The lunar phase or phase of the Moon is the shape of the directly sunlit portion of the Moon as viewed from Earth. The lunar phases and cyclically change over the period of a synodic month, as the orbital positions of the Moon around Earth and of Earth around the Sun shift; the Moon's rotation is tidally locked by Earth's gravity. This near side is variously sunlit, depending on the position of the Moon in its orbit. Thus, the sunlit portion of this face can vary from 0% to 100%; the lunar terminator is the boundary between the darkened hemispheres. Each of the four "intermediate" lunar phases is around 7.4 days, but this varies due to the elliptical shape of the Moon's orbit. Aside from some craters near the lunar poles, such as Shoemaker, all parts of the Moon see around 14.77 days of daylight, followed by 14.77 days of "night". In western culture, the four principal phases of the Moon are new moon, first quarter, full moon, third quarter; these are the instances when the Moon's ecliptic longitude and the Sun's ecliptic longitude differ by 0°, 90°, 180°, 270°, respectively.
Each of these phases occur at different times when viewed from different points on Earth. During the intervals between principal phases, the Moon's apparent shape is either crescent or gibbous; these shapes, the periods when the Moon shows them, are called the intermediate phases and last one-quarter of a synodic month, or 7.38 days, on average. However, their durations vary because the Moon's orbit is rather elliptical, so the satellite's orbital speed is not constant; the descriptor waxing is used for an intermediate phase when the Moon's apparent shape is thickening, from new to full moon, waning when the shape is thinning. The eight principal and intermediate phases are given the following names, in sequential order: Non-Western cultures may use a different number of lunar phases; when the Sun and Moon are aligned on the same side of the Earth, the Moon is "new", the side of the Moon facing Earth is not illuminated by the Sun. As the Moon waxes, the lunar phases progress through new moon, crescent moon, first-quarter moon, gibbous moon, full moon.
The Moon is said to wane as it passes through the gibbous moon, third-quarter moon, crescent moon, back to new moon. The terms old moon and new moon are not interchangeable; the "old moon" is a waning sliver until the moment it aligns with the Sun and begins to wax, at which point it becomes new again. Half moon is used to mean the first- and third-quarter moons, while the term quarter refers to the extent of the Moon's cycle around the Earth, not its shape; when an illuminated hemisphere is viewed from a certain angle, the portion of the illuminated area, visible will have a two-dimensional shape as defined by the intersection of an ellipse and circle. If the half-ellipse is convex with respect to the half-circle the shape will be gibbous, whereas if the half-ellipse is concave with respect to the half-circle the shape will be a crescent; when a crescent moon occurs, the phenomenon of earthshine may be apparent, where the night side of the Moon dimly reflects indirect sunlight reflected from Earth.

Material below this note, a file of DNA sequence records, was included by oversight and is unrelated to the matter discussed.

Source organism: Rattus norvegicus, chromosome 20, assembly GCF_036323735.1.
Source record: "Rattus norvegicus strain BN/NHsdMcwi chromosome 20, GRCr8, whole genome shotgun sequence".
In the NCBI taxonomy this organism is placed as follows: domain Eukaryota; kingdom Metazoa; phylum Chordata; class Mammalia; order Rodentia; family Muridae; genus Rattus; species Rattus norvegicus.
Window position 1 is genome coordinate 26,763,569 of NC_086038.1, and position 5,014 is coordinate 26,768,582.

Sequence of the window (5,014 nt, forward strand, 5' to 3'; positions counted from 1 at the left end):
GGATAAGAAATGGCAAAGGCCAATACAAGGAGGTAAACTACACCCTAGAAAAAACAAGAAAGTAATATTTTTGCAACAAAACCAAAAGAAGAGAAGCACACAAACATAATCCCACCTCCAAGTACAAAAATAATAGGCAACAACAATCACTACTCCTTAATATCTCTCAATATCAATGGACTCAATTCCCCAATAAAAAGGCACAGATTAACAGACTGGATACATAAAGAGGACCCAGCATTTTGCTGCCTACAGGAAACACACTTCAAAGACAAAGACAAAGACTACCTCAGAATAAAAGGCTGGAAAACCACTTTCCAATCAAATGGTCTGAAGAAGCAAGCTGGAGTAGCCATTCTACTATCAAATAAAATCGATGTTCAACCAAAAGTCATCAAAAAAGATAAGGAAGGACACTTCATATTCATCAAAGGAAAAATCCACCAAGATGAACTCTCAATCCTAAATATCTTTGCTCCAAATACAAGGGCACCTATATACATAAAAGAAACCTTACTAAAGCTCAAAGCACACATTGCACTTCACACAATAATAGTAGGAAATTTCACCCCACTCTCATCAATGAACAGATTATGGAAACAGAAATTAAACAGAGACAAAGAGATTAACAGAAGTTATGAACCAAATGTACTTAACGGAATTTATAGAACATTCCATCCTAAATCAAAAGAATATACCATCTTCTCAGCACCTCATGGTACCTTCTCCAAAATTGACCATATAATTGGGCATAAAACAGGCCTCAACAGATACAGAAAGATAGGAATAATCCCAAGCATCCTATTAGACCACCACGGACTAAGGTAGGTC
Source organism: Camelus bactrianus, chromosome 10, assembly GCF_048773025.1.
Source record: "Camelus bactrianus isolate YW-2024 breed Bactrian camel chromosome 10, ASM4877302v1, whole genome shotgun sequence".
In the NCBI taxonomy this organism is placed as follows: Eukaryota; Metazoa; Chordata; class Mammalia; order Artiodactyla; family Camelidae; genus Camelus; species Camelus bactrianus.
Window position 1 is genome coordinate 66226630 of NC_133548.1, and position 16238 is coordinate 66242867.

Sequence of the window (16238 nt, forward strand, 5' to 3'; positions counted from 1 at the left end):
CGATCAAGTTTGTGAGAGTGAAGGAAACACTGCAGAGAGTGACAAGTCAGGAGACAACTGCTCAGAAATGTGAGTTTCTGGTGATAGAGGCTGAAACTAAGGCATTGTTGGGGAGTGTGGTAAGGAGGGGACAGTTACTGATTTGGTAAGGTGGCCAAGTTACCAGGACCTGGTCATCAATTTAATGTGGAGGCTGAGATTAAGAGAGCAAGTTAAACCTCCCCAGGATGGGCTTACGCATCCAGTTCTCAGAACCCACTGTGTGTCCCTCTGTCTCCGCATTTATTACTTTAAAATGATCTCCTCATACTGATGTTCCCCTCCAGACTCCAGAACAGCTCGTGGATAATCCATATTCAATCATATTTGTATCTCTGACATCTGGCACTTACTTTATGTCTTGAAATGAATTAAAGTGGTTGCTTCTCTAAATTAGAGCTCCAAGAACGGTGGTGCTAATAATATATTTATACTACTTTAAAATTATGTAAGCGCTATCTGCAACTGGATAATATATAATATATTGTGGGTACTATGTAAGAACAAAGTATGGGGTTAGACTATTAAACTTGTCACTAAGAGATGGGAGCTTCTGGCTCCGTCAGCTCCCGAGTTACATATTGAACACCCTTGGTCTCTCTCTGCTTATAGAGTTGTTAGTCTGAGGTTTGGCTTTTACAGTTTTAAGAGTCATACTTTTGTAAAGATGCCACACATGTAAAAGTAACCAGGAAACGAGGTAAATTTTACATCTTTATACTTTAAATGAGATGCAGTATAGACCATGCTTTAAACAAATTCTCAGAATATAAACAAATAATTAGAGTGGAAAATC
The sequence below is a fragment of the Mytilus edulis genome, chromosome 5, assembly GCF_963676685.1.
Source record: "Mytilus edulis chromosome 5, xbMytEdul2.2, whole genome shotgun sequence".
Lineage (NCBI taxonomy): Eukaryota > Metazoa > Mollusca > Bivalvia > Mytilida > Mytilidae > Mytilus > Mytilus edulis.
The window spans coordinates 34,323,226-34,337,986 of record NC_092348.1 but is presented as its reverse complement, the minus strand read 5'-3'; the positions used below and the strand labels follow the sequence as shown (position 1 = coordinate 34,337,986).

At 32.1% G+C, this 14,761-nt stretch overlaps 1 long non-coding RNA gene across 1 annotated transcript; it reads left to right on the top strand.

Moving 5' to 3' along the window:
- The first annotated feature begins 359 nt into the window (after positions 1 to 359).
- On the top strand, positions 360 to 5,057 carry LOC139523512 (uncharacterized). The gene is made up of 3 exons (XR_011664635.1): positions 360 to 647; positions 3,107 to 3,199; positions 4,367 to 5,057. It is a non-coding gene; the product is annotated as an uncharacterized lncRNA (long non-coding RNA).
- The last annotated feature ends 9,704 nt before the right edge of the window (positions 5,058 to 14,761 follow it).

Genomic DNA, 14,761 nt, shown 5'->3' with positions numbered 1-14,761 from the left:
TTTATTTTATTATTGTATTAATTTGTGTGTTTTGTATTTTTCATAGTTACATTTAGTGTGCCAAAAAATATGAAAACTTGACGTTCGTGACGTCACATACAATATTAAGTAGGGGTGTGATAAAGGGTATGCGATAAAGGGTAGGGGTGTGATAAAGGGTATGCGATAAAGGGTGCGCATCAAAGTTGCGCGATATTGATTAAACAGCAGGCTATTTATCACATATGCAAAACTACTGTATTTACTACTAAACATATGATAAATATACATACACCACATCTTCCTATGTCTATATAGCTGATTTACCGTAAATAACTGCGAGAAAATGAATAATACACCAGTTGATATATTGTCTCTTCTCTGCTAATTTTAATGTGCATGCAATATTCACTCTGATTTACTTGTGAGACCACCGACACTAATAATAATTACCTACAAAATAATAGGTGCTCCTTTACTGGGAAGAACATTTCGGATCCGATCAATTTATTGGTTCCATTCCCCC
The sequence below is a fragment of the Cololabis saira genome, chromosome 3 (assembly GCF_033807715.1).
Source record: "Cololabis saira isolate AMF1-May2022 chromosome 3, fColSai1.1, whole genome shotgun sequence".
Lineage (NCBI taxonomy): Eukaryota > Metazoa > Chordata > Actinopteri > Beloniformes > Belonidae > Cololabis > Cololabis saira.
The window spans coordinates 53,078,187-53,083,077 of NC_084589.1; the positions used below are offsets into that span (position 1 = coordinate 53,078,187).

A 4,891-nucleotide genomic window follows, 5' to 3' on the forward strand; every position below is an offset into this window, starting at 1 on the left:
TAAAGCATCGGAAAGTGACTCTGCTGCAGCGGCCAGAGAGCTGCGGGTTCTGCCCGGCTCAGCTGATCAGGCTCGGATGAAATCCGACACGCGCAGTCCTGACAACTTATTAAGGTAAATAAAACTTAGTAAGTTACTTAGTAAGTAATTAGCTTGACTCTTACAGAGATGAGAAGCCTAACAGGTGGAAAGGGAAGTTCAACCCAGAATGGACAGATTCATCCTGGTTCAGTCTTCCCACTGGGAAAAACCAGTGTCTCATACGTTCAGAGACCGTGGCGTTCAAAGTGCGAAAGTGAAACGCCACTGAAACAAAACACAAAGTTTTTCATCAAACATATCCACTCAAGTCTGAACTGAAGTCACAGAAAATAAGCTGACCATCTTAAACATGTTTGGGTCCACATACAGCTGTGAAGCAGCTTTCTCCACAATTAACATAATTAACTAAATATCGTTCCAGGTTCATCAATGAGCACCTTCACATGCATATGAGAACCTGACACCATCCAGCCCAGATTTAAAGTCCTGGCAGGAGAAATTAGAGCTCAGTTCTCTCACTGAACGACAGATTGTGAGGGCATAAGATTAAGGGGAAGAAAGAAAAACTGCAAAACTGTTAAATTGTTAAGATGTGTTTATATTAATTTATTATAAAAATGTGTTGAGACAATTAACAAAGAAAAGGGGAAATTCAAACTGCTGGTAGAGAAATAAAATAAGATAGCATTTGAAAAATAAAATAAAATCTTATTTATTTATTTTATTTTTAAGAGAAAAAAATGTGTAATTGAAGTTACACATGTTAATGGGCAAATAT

In the Northern Hemisphere, if the left side of the Moon is dark the bright part is thickening, the Moon is described as waxing. If the right side of the Moon is dark the bright part is thinning, the Moon is described as waning. Assuming that the viewer is in the Northern Hemisphere, the right side of the Moon is the part, always waxing. In the Southern Hemisphere, the Moon is observed from a perspective inverted, or rotated 180°, to that of the Northern and to all of the images in this article, so that the opposite sides appear to wax or wane. Closer to the Equator, the lunar terminator will appear horizontal during the evening. Since the above descriptions of the lunar phases only apply at middle or high latitudes, observers moving towards the tropics from northern or southern latitudes will see the Moon rotated anti-clockwise or clockwise with respect to the images in this article; the lunar crescent can open upward or downward, with the "horns" of the crescent pointing up or down, respectively.
When the Sun appears above the Moon in the sky, the crescent opens downward. The crescent Moon is most and brightly visible when the Sun is below the horizon, which implies that the Moon must be above the Sun, the crescent must open upward; this is therefore the orientation in which the crescent Moon is most seen from the tropics. The waxing and waning crescents look similar; the waxing crescent appears in the western sky in the evening, the waning crescent in the eastern sky in the morning. When the Moon as seen from Earth is a narrow crescent, Earth as viewed from the Moon is fully lit by the Sun; the dark side of the Moon is dimly illuminated by indirect sunlight reflected from Earth, but is bright enough to be visible from Earth. This phenomenon is called earthshine and sometimes picturesquely described as "the old moon in the new
Asymmetry is the absence of, or a violation of, symmetry. Symmetry is an important property of both physical and abstract systems and it may be displayed in precise terms or in more aesthetic terms; the absence of or violation of symmetry that are either expected or desired can have important consequences for a system. Due to how cells divide in organisms, asymmetry in organisms is usual in at least one dimension, with biological symmetry being common in at least one dimension. Louis Pasteur proposed that biological molecules are asymmetric because the cosmic forces that preside over their formation are themselves asymmetric. While at his time, now, the symmetry of physical processes are highlighted, it is known that there are fundamental physical asymmetries, starting with time. Asymmetry is an important and widespread trait, having evolved numerous times in many organisms and at many levels of organisation. Benefits of asymmetry sometimes have to do with improved spatial arrangements, such as the left human lung being smaller, having one fewer lobes than the right lung to make room for the asymmetrical heart.